- Kosmos Journal
- Kosmos Online
- Join the Kosmos Community
- Log In
Tex Skuthorpe, an Aboriginal artist from Goodooga
north western NSW, was privileged to be taught his people’s traditional
culture by the Noonghaburra elders from Noonghal country. Being the
eldest boy of the Emu and Sand Goanna totems gave Tex the responsibility
to teach and record Noonghaburra law.
Traditionally, all recording was in art form and law was communicated
to young people through initiation, dance, stories and art. As such,
all Tex’s artwork incorporates a story – some are traditional stories
and others, such as his environment work, tell the story of more
The diversity of Aboriginal art reflects the diversity of the
Australian landscape. Tex’s designs are unique to Noonghal country, his
traditional land. Before Tex could paint Noonghaburra stories, the
elders told him to find his designs in the bush. The circular design,
which is such a strong feature of many of his paintings, was found only
after months of searching. This pattern was revealed to Tex after
cutting a small piece of bark from a Coolabah tree, and leaving it to
dry. He found the circular tracks of a small insect, which helps to
clean the tree.
Before Tex could use the insect’s design, he was required to show
respect, by understanding its entire lifecycle – how it lived, what it
needed for survival, its relationship to other people’s totems and how
and why it made the design on the tree. Tex was taught that the
depiction of any animal or plant required this level of intense study.
This whole process of truly experiential learning created in Tex an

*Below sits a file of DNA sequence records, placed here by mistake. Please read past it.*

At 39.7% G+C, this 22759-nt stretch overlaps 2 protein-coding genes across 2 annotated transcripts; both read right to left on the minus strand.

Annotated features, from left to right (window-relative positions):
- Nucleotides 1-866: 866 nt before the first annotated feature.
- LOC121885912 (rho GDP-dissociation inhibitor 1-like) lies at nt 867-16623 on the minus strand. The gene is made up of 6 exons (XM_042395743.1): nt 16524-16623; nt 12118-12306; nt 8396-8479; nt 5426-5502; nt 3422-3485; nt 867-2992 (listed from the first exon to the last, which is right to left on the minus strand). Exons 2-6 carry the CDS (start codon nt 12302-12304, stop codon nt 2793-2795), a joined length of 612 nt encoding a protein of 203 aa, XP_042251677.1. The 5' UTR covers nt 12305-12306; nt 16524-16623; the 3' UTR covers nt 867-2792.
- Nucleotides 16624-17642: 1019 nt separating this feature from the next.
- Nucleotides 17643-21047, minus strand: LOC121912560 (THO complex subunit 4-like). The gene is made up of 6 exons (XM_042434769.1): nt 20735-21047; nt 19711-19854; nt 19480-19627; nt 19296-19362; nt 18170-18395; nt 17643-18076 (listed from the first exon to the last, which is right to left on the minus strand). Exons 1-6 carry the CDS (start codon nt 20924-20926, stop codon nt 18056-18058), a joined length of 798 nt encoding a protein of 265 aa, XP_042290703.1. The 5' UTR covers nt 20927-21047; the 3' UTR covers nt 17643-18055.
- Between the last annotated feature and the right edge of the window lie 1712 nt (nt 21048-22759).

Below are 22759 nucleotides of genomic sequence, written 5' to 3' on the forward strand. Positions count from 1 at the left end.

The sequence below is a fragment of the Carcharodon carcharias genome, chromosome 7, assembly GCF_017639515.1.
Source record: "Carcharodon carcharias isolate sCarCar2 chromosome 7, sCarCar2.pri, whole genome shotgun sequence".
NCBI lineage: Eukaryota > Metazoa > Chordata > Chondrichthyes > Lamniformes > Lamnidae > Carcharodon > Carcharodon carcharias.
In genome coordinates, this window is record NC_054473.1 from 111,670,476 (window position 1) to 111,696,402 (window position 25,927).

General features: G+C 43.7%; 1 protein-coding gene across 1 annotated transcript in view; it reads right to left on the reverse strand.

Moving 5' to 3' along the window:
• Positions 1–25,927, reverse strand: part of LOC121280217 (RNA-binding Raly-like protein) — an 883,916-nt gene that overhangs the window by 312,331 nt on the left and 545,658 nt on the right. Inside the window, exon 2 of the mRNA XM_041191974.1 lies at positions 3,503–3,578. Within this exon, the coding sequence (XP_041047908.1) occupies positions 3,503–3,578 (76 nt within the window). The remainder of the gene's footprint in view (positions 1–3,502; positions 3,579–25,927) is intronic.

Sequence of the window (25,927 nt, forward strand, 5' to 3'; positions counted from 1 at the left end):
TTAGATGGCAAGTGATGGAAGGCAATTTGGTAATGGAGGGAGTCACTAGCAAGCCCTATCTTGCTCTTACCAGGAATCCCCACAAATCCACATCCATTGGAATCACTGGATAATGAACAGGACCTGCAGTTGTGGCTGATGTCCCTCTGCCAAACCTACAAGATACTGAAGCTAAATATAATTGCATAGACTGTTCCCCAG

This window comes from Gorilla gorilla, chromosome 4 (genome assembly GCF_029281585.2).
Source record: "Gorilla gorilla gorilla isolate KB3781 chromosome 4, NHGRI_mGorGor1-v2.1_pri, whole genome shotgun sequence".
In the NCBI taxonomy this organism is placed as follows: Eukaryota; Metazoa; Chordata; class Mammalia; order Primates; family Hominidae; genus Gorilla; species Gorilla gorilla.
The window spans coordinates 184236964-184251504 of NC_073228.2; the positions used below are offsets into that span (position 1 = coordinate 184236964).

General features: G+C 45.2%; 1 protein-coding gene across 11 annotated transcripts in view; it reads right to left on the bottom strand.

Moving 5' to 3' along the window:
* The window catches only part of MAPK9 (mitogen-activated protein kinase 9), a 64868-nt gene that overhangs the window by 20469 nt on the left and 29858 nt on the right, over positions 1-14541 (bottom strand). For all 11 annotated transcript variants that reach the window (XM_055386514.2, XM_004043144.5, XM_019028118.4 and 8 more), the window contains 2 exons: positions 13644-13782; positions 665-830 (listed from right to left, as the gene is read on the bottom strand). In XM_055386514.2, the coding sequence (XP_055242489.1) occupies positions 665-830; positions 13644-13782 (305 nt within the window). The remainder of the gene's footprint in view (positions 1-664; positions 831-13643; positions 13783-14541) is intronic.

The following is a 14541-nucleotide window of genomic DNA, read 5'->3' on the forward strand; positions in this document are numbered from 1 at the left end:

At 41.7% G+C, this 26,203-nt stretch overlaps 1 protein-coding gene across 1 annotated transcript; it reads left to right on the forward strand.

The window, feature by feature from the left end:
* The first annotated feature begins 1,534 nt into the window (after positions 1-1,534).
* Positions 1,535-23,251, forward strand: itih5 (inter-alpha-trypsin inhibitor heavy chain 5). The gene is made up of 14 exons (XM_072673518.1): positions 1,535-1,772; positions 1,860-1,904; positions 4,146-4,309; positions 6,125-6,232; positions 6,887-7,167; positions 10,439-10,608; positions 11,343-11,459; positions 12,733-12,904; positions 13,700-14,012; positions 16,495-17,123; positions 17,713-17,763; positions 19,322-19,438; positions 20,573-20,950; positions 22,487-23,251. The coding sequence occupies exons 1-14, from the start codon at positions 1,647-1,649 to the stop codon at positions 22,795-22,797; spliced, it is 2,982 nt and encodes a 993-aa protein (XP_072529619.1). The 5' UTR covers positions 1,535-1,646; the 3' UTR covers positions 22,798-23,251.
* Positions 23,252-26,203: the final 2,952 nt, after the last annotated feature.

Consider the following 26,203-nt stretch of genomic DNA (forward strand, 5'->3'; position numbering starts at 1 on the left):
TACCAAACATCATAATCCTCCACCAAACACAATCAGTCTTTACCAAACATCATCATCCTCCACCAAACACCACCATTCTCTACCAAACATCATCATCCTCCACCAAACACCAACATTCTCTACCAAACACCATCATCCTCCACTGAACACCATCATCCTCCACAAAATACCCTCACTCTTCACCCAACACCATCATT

intimate, holistic and highly practical understanding of his country and
his place within it as well as a deep sense of responsibility to use
the knowledge with wisdom and respect.
NAIDOC national aboriginal artist of the year 1990/91
The combination of aesthetics and meaning in Tex’s art was one of the
major contributors to his winning this prestigious award. The award was
a National Award, with votes coming from judging panels of Aboriginal
artists and experts in every State and Territory (including Northern
Territory and Western Australia).
In 1994 Tex presented a piece of work – “Tomodachi” (meaning
“Friend”) – to the Emperor of Japan, which is now in his private
collection and destined to become part of the National Treasure of
Japan. Tex was given the Emperor’s approval to use his private seal in
any artwork – an honour previously only given to the most highly
acclaimed artists within Japan.
As a result of this privilege, Tex was commissioned to paint a series
of artworks for an exhibition in Sydney by two Japanese Incubana
Masters. These stunning paintings combine traditional stories from Japan
and Noonghal country and are painted on Japanese rice paper and mounted
on traditional silk scrolls measuring 1 metre x 2.5 metres.
Feb 21, 2017 0By James Baraz and Michele Lilyanna, via Greater Good Can joy be cultivated?...
Feb 21, 2017 2By David Marshak, an excerpt from his book, Evolutionary Parenting "What our...
Feb 21, 2017 0By Valerie Brown, JD, MA, ACC, via Getting Smart Research on listening...
Feb 21, 2017 0By Peter Kareiva, via UCLA Institute of the Environment and...
Feb 21, 2017 0By Mark Bertin, via The Garrison Institute Kids and screen time cause...
Feb 07, 2017 0By Zehra Naqvi, via The Huffington Post "I arrived as an immigrant and...